Total Eclipse (1994 video game)

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Total Eclipse
Total Eclipse 1994 cover.png
Developer(s)Crystal Dynamics
Publisher(s)Crystal Dynamics
Producer(s)Jon Horsley
Composer(s)Burke Trieschmann
Platform(s)3DO, PlayStation
Release3DO
PlayStation
Genre(s)Space flight simulation
Mode(s)Single-player

Total Eclipse is a space flight simulation video game developed and published by Crystal Dynamics for 3DO. It was later ported to the PlayStation under the title Total Eclipse Turbo. The game was copyrighted in 1993 but not made available to the public until 1994,[2][3][6] leading some sources to mistakenly list its release date as 1993. A sequel, Solar Eclipse, was released for Sega Saturn and PlayStation.

Plot[edit]

Earth is attacked by an aggressive alien race known as the Drak-Sai. The aliens use their powerful weapon, the Sun Dagger, to initiate a supernova in the sun. The player must pilot his ship across four planets and ultimately destroy the Sun Dagger to prevent further destruction.

Gameplay[edit]

The game is played in a third person, behind-the-player-character perspective as the player's ship flies across each stage. As in other shmups, the player is free to accelerate, decelerate, and maneuver around to dodge obstacles and attack enemies, but the course for each stage is fixed.

Rather than space, the player's ship flies over planetary surfaces and through underground tunnels. On the surface, the player flies over 3D heightmapped terrain, avoiding mountains and obstacles. In tunnels, the player avoids mechanical traps such as large moving doors and twisting passageways. The exit of the tunnel appears later on the surface of the same stage, so the player may miss a power-up (or a challenge) on the surface by taking a tunnel and vice versa. Some tunnels are optional and may contain bonus power-ups, while other tunnels are entered at dead ends on the surface. If the player fails to properly guide his ship into the tunnel at that point, his ship collides with the dead end terrain and explodes, costing a life.

Colliding with enemies or terrain, being shot by enemies, and the passage of time all drain the ship's shields. When the shields reach zero, the ship explodes, a life is deducted from the player's stock, and play resumes at a checkpoint. Since there are very few shield refills in the game, the only way to avert this is by destroying enemies and ground installations; upon doing so the player's ship automatically absorbs their power to replenish its shields. Extra lives may be earned by collecting 1-ups and scoring large numbers of points. In addition, the player has a limited supply of continues, which place them back at the beginning of the current stage. When all lives and continues are exhausted, the game is over.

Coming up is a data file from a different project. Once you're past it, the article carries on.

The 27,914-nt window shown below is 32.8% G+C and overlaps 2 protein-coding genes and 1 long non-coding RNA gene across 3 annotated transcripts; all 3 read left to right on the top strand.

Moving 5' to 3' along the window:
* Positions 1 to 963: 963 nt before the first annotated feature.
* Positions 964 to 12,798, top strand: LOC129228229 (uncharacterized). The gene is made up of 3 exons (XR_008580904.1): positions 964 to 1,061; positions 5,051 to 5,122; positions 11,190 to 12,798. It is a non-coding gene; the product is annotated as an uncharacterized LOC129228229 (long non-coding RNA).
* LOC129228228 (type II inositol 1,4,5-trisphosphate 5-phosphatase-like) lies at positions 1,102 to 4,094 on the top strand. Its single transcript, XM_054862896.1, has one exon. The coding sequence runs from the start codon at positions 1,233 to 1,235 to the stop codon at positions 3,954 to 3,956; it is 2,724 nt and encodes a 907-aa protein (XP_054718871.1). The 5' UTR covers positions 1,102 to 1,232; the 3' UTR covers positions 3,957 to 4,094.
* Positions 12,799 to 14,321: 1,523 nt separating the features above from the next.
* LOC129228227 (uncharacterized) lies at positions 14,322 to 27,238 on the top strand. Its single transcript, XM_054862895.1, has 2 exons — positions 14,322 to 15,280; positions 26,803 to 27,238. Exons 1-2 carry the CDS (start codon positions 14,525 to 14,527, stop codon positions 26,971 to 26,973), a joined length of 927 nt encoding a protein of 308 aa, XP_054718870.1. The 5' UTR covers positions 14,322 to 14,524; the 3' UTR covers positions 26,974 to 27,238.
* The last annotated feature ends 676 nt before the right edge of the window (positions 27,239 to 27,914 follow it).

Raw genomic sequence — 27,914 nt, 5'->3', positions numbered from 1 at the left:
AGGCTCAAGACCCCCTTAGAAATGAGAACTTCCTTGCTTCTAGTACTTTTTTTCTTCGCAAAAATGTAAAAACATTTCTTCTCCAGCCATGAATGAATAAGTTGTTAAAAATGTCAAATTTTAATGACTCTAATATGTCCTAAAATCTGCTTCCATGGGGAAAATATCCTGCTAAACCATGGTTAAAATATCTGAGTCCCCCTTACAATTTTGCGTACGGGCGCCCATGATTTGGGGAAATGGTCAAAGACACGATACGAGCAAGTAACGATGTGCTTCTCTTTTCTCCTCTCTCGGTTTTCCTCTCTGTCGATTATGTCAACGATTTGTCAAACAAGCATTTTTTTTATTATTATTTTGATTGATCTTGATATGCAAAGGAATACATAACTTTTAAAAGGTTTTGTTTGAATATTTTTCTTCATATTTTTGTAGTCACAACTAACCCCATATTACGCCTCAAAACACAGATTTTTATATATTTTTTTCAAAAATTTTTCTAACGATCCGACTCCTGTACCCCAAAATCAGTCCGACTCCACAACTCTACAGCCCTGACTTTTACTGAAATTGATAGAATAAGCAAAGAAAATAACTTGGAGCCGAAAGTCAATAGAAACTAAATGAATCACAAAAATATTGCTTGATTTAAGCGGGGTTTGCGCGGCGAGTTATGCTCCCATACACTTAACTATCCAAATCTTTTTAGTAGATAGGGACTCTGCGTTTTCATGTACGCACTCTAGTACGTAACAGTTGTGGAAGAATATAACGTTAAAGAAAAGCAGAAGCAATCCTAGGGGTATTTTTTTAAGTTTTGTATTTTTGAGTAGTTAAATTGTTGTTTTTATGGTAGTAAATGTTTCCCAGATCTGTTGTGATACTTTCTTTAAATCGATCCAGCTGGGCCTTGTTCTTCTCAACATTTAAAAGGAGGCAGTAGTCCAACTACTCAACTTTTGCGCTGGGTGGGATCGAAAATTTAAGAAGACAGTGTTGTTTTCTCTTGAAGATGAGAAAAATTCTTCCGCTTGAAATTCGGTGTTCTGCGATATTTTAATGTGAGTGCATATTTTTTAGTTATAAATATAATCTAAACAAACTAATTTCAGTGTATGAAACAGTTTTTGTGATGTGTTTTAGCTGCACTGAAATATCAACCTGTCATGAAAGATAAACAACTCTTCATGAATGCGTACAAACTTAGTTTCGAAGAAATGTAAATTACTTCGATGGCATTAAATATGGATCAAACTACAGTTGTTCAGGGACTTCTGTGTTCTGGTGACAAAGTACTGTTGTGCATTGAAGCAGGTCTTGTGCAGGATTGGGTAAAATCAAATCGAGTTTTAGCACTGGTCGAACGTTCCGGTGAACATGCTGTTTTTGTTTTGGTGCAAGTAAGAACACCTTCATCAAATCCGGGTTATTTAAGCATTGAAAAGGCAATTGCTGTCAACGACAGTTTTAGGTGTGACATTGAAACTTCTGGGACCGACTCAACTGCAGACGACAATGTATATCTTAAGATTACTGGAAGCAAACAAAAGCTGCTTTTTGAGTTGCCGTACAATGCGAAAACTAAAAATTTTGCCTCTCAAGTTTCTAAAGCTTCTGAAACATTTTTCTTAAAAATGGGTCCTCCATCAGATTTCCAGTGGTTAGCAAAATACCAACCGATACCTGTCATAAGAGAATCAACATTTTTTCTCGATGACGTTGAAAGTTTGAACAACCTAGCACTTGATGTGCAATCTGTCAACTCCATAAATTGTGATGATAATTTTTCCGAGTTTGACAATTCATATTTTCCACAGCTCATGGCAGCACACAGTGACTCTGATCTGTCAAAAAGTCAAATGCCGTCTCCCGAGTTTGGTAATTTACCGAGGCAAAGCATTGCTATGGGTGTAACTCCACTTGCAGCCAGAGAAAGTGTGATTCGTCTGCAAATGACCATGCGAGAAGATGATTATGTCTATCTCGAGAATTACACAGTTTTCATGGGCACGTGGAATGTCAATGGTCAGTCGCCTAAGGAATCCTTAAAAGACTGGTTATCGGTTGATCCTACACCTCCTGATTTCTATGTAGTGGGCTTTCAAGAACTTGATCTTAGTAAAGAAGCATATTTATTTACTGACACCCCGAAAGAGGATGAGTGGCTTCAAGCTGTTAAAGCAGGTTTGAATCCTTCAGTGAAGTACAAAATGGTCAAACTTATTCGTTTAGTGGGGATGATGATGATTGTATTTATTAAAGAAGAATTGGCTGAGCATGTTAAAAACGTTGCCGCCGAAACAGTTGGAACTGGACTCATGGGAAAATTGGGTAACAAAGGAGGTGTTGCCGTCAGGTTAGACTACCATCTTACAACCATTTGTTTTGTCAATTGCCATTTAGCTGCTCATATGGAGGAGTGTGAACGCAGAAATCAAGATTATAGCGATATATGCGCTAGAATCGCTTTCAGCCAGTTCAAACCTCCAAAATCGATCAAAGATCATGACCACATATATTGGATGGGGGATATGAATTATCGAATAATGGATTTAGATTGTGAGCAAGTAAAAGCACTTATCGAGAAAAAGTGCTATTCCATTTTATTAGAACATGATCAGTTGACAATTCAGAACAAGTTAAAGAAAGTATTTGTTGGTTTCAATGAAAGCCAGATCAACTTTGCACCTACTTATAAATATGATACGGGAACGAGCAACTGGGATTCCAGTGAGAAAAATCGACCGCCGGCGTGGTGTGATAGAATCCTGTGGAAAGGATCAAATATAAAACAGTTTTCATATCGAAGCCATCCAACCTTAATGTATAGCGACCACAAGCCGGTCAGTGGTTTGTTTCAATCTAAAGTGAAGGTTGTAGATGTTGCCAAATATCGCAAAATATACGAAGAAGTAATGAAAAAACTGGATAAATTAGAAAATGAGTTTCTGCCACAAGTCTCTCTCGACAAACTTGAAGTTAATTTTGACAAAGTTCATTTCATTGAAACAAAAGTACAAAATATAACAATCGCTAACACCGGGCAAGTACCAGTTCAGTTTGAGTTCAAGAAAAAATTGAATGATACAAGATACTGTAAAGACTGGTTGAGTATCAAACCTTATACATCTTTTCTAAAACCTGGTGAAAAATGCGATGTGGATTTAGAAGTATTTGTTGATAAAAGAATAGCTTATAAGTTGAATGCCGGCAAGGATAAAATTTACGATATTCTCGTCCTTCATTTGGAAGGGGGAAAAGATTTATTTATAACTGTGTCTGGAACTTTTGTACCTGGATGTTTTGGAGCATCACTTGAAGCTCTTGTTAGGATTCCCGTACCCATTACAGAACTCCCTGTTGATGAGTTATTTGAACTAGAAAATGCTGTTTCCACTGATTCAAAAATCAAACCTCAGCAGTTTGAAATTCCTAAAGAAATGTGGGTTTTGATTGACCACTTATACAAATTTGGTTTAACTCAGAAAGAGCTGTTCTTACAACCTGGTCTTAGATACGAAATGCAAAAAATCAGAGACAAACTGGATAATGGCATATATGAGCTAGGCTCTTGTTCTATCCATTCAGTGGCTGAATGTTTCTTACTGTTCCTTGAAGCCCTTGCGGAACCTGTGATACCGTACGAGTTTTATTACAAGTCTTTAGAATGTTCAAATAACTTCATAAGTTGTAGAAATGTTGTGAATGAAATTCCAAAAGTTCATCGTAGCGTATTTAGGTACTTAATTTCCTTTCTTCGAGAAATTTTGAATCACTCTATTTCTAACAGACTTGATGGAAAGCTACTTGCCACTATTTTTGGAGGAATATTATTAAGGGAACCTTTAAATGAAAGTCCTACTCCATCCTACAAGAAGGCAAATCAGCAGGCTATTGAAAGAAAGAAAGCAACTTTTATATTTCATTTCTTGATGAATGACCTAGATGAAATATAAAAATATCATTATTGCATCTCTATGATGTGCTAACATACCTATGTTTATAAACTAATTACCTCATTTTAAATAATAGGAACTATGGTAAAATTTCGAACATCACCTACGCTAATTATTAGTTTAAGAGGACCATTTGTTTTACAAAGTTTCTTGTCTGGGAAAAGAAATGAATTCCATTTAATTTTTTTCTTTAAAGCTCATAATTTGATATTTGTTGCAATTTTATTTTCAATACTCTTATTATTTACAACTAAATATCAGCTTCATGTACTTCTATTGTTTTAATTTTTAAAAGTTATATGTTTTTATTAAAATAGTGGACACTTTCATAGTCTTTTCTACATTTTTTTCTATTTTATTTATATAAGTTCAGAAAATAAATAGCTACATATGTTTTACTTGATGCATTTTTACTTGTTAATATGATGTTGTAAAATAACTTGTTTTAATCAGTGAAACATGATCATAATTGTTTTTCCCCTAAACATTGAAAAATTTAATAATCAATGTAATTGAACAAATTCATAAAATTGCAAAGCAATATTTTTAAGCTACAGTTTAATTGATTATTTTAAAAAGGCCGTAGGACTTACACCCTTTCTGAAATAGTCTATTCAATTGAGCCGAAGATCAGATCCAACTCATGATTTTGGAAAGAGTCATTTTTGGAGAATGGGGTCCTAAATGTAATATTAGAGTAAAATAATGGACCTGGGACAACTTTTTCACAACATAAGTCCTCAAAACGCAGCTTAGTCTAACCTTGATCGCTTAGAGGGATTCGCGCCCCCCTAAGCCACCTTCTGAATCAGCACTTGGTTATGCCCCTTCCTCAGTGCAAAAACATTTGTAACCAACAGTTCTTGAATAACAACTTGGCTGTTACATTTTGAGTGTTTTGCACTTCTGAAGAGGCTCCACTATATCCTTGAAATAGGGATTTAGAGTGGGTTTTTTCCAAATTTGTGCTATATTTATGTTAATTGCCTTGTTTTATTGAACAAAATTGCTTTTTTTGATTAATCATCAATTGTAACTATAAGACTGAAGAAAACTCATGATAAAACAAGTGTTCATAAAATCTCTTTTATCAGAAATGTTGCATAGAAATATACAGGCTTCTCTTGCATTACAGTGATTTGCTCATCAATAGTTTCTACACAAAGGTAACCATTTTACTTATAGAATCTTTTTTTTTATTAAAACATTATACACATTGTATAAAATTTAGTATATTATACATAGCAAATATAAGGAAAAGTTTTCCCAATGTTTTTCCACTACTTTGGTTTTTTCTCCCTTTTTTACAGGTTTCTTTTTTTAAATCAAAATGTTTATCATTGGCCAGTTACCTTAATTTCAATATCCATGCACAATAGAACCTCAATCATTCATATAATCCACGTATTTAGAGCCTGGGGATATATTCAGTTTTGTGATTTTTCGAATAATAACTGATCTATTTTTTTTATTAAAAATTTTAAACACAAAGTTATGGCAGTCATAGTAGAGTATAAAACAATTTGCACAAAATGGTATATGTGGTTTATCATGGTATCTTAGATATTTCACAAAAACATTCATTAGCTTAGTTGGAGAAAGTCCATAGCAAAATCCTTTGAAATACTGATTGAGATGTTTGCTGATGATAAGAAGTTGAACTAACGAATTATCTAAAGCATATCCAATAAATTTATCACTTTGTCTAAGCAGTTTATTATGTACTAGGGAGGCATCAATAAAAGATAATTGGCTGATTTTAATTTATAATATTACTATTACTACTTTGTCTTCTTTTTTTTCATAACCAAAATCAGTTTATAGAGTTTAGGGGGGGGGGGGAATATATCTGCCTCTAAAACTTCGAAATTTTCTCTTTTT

Each game world is divided into four stages, for a total of 20 stages. Each stage contains multiple surface and tunnel areas. The fourth stage of each world ends with a fight against a boss, with the exception of the final world, in which the boss appears midway through the stage.

By collecting power-ups, the player can change their weapon between five different types. Collecting a power-up of the type they already have upgrades their weapon level, with a maximum level of three. At higher levels the weapon fires more shots at a time. The player can also use bombs which send a wave of energy across the stage. This wave is strong enough to destroy most enemies and installations, and stops when it reaches the game's draw distance. The player starts each life with one bomb, and can collect more within the stages, maintaining a stock of up to three.

The player can score additional points by performing aileron rolls, collecting point bonus items, and flying at faster speeds.

Reception[edit]

Reception
Review scores
PublicationScore
EGM(3DO) 6.5/10[7]
(PS1) 5.6/10[8]
Next Generation(PS1) 2/5 stars[9]

Electronic Gaming Monthly gave the 3DO version a 6.5 out of 10. They highly praised the graphics but criticized that the controls are too sensitive, the music is inappropriate for the theme of some stages, and that the hit detection is overly punishing.[7] GamePro were held in similar awe of the graphics in the 3DO version and found little to complain about with the gameplay, concluding, "Total Eclipse blasts off into familiar fighting space ways, but the graphic look of this cool shooter is truly out of this world."[10]

Reviews for the PlayStation version were less positive, as critics commented that despite the "Turbo" in the title, the PlayStation version made almost no changes to the by-then over a year old game.[8][9][11] Bob Mackey of USgamer listed Total Eclipse Turbo as one of the worst launch games for the PlayStation.[12]

References[edit]

  1. ^ "Total Eclipse Release Information for 3DO". GameFAQs. Retrieved September 17, 2017.
  2. ^ a b 3DO version NA release data, MobyGames.
  3. ^ a b "Total Eclipse". IGN. Ziff Davis. Retrieved 10 September 2015.
  4. ^ "Total Eclipse Turbo Release Information for PlayStation". GameFAQs. Retrieved September 17, 2017.
  5. ^ US Launch Line-up Archived 2013-05-19 at the Wayback Machine, Game-rave.com
  6. ^ a b "Total Eclipse Review". Electronic Gaming Monthly (57). Sendai Publishing. April 1994. p. 44.
  7. ^ a b "Review Crew: Total Eclipse: Turbo". Electronic Gaming Monthly. Ziff Davis (75): 34. October 1995.
  8. ^ a b "Total Eclipse Turbo". Next Generation. Imagine Media (10): 110. October 1995.
  9. ^ "ProReview: Total Eclipse". GamePro (56). IDG. March 1994. pp. 114–115.
  10. ^ "ProReview: Total Eclipse Turbo". GamePro. IDG (86): 56. November 1995.
  11. ^ Mackey, Bob (2015-09-09). "Debut Duds: The Worst PlayStation Launch Games". USgamer. Gamer Network. Archived from the original on 2015-10-06. Retrieved 2015-10-06.

External links[edit]